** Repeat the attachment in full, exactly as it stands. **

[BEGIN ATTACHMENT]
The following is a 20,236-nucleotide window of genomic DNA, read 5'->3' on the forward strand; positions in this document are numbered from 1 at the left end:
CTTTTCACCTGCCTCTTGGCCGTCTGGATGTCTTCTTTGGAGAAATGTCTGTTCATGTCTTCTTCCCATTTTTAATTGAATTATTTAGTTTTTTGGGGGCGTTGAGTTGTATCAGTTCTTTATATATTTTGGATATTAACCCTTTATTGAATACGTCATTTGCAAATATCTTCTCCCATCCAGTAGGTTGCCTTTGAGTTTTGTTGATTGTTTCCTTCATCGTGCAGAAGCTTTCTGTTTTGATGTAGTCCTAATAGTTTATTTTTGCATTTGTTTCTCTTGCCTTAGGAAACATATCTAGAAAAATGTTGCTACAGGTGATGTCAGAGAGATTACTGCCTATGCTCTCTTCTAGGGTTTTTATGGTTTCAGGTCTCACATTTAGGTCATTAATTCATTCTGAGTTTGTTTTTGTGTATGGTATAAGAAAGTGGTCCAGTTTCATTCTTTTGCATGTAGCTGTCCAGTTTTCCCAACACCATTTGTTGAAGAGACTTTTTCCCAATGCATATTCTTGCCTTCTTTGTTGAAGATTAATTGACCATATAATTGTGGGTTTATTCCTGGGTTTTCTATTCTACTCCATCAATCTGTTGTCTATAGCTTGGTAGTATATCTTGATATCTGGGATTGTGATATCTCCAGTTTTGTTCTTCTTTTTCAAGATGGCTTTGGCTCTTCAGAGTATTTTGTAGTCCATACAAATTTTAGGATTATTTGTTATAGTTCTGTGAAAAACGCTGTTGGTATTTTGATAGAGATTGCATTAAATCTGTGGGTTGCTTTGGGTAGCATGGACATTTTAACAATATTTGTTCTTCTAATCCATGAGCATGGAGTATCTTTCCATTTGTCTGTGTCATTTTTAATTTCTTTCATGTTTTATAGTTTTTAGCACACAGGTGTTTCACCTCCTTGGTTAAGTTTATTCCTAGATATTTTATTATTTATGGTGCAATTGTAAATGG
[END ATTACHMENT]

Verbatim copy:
The following is a 20,236-nucleotide window of genomic DNA, read 5'->3' on the forward strand; positions in this document are numbered from 1 at the left end:
CTTTTCACCTGCCTCTTGGCCGTCTGGATGTCTTCTTTGGAGAAATGTCTGTTCATGTCTTCTTCCCATTTTTAATTGAATTATTTAGTTTTTTGGGGGCGTTGAGTTGTATCAGTTCTTTATATATTTTGGATATTAACCCTTTATTGAATACGTCATTTGCAAATATCTTCTCCCATCCAGTAGGTTGCCTTTGAGTTTTGTTGATTGTTTCCTTCATCGTGCAGAAGCTTTCTGTTTTGATGTAGTCCTAATAGTTTATTTTTGCATTTGTTTCTCTTGCCTTAGGAAACATATCTAGAAAAATGTTGCTACAGGTGATGTCAGAGAGATTACTGCCTATGCTCTCTTCTAGGGTTTTTATGGTTTCAGGTCTCACATTTAGGTCATTAATTCATTCTGAGTTTGTTTTTGTGTATGGTATAAGAAAGTGGTCCAGTTTCATTCTTTTGCATGTAGCTGTCCAGTTTTCCCAACACCATTTGTTGAAGAGACTTTTTCCCAATGCATATTCTTGCCTTCTTTGTTGAAGATTAATTGACCATATAATTGTGGGTTTATTCCTGGGTTTTCTATTCTACTCCATCAATCTGTTGTCTATAGCTTGGTAGTATATCTTGATATCTGGGATTGTGATATCTCCAGTTTTGTTCTTCTTTTTCAAGATGGCTTTGGCTCTTCAGAGTATTTTGTAGTCCATACAAATTTTAGGATTATTTGTTATAGTTCTGTGAAAAACGCTGTTGGTATTTTGATAGAGATTGCATTAAATCTGTGGGTTGCTTTGGGTAGCATGGACATTTTAACAATATTTGTTCTTCTAATCCATGAGCATGGAGTATCTTTCCATTTGTCTGTGTCATTTTTAATTTCTTTCATGTTTTATAGTTTTTAGCACACAGGTGTTTCACCTCCTTGGTTAAGTTTATTCCTAGATATTTTATTATTTATGGTGCAATTGTAAATGG